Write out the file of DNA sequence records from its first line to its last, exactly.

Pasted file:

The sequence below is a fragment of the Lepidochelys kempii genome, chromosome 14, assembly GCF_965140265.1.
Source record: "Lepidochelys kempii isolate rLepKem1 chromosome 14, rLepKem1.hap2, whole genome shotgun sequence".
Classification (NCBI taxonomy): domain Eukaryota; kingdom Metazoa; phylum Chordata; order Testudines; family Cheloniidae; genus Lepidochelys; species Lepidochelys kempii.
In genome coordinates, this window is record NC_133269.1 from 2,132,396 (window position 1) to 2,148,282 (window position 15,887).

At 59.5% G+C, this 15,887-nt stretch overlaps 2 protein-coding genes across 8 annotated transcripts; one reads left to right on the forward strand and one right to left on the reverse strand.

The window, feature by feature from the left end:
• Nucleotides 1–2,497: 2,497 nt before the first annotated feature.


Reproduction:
The sequence below is a fragment of the Lepidochelys kempii genome, chromosome 14, assembly GCF_965140265.1.
Source record: "Lepidochelys kempii isolate rLepKem1 chromosome 14, rLepKem1.hap2, whole genome shotgun sequence".
Classification (NCBI taxonomy): domain Eukaryota; kingdom Metazoa; phylum Chordata; order Testudines; family Cheloniidae; genus Lepidochelys; species Lepidochelys kempii.
In genome coordinates, this window is record NC_133269.1 from 2,132,396 (window position 1) to 2,148,282 (window position 15,887).

At 59.5% G+C, this 15,887-nt stretch overlaps 2 protein-coding genes across 8 annotated transcripts; one reads left to right on the forward strand and one right to left on the reverse strand.

The window, feature by feature from the left end:
• Nucleotides 1–2,497: 2,497 nt before the first annotated feature.